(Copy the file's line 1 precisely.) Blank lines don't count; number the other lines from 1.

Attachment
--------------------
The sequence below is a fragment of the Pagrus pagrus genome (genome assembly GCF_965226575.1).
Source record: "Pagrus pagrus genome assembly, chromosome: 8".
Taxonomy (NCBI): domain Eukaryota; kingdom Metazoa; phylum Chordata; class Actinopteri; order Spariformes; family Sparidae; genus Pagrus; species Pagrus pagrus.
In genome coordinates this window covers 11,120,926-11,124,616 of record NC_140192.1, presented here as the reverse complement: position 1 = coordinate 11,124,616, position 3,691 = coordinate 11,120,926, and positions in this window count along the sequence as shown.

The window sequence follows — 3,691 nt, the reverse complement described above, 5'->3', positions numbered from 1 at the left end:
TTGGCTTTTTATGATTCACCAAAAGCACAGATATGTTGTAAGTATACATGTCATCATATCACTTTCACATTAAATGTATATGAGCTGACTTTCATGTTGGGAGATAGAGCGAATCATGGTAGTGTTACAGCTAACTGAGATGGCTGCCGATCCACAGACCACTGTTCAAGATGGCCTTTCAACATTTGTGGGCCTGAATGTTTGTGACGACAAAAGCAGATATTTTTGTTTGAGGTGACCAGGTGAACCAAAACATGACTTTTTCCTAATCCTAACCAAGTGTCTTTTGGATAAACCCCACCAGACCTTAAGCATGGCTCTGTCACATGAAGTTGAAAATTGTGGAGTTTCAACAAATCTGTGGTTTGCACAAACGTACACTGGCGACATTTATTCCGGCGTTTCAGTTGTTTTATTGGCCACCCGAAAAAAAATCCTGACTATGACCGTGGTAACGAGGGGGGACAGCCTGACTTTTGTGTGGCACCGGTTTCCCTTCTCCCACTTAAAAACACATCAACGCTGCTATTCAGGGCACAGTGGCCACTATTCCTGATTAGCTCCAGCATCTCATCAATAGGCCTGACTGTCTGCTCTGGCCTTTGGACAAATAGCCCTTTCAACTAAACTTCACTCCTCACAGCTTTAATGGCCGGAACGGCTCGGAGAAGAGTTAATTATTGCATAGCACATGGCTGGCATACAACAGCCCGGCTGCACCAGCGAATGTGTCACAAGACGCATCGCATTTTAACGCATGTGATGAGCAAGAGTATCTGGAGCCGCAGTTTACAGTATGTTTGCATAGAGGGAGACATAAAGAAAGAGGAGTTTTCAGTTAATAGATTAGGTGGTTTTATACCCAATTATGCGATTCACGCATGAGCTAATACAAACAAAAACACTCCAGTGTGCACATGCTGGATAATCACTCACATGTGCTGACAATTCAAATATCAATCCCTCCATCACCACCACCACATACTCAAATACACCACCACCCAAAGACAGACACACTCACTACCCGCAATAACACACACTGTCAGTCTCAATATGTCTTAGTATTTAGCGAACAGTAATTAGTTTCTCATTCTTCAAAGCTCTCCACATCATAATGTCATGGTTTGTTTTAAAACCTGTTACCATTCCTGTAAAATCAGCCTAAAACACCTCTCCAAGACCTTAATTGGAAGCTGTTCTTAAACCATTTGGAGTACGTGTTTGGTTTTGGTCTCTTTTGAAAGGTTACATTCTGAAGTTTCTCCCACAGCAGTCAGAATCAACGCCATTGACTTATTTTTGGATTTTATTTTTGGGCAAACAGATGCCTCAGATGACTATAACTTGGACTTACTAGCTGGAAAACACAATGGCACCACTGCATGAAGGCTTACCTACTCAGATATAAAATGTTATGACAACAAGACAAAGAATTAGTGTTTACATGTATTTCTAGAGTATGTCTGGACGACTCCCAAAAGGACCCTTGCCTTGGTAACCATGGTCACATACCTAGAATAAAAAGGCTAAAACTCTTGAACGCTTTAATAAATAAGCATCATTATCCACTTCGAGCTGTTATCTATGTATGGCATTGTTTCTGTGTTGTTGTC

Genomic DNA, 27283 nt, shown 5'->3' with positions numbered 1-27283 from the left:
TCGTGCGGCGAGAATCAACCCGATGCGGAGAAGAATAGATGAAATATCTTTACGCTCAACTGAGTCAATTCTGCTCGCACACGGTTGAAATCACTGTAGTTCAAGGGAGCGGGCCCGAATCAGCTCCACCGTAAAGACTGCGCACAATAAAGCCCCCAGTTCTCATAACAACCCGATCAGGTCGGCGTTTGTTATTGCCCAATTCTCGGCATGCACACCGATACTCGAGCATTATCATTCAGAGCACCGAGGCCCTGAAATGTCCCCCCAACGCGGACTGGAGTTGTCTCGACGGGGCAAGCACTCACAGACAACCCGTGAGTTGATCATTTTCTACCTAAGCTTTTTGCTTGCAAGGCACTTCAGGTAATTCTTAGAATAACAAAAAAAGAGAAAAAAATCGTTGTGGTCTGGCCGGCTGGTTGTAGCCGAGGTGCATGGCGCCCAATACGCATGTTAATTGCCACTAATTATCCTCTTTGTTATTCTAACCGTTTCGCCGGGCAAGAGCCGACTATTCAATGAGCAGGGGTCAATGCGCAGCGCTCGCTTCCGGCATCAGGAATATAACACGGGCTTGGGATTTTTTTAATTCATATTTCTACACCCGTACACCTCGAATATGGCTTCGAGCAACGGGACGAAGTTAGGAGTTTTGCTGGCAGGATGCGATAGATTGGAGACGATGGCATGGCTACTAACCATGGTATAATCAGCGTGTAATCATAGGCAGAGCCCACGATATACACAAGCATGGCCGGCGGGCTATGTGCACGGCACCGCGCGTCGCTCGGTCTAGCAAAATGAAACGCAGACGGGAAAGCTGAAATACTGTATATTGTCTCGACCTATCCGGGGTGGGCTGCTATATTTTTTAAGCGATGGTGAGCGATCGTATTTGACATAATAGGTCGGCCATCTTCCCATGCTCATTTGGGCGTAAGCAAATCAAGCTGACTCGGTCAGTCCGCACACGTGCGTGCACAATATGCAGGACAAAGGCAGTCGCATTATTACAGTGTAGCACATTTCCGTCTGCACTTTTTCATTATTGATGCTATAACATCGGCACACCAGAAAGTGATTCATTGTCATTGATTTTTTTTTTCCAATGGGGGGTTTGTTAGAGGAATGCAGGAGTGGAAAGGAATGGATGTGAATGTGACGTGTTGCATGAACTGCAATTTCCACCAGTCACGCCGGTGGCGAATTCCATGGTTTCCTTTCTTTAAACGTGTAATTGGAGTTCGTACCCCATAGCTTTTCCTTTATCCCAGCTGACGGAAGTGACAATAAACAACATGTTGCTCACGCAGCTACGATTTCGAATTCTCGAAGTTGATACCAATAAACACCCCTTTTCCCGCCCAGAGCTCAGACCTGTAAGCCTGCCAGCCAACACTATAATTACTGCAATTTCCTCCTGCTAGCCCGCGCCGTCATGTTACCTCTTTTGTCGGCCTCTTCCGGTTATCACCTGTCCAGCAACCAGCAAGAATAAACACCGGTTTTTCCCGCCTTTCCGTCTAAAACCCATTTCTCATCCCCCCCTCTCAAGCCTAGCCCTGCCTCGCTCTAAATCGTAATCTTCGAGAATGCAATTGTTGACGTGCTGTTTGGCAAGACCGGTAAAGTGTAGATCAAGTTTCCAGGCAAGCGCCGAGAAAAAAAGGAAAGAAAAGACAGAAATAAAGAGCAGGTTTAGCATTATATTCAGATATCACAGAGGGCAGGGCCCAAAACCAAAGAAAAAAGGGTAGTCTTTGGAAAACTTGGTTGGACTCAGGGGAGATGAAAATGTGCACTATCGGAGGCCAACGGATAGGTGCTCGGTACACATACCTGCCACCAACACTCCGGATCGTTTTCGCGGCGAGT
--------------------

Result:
The sequence below is a fragment of the Pagrus pagrus genome (genome assembly GCF_965226575.1).